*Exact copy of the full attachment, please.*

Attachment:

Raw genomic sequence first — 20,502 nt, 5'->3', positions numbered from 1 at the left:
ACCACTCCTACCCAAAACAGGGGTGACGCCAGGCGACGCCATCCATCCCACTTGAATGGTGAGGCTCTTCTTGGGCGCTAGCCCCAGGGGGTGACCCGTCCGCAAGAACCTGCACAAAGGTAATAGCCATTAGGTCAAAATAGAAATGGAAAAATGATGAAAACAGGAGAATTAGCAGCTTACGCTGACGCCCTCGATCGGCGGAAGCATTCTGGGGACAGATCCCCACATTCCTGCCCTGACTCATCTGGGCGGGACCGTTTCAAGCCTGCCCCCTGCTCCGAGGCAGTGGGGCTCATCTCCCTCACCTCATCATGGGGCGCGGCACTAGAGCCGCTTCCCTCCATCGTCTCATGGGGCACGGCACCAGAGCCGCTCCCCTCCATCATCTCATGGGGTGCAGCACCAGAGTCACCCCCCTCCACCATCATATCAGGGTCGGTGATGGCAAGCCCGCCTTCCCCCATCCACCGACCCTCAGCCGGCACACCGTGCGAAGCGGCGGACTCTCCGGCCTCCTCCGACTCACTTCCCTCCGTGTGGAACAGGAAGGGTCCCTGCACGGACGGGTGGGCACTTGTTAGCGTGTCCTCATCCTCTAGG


Raw genomic sequence first — 20,502 nt, 5'->3', positions numbered from 1 at the left:
ACCACTCCTACCCAAAACAGGGGTGACGCCAGGCGACGCCATCCATCCCACTTGAATGGTGAGGCTCTTCTTGGGCGCTAGCCCCAGGGGGTGACCCGTCCGCAAGAACCTGCACAAAGGTAATAGCCATTAGGTCAAAATAGAAATGGAAAAATGATGAAAACAGGAGAATTAGCAGCTTACGCTGACGCCCTCGATCGGCGGAAGCATTCTGGGGACAGATCCCCACATTCCTGCCCTGACTCATCTGGGCGGGACCGTTTCAAGCCTGCCCCCTGCTCCGAGGCAGTGGGGCTCATCTCCCTCACCTCATCATGGGGCGCGGCACTAGAGCCGCTTCCCTCCATCGTCTCATGGGGCACGGCACCAGAGCCGCTCCCCTCCATCATCTCATGGGGTGCAGCACCAGAGTCACCCCCCTCCACCATCATATCAGGGTCGGTGATGGCAAGCCCGCCTTCCCCCATCCACCGACCCTCAGCCGGCACACCGTGCGAAGCGGCGGACTCTCCGGCCTCCTCCGACTCACTTCCCTCCGTGTGGAACAGGAAGGGTCCCTGCACGGACGGGTGGGCACTTGTTAGCGTGTCCTCATCCTCTAGG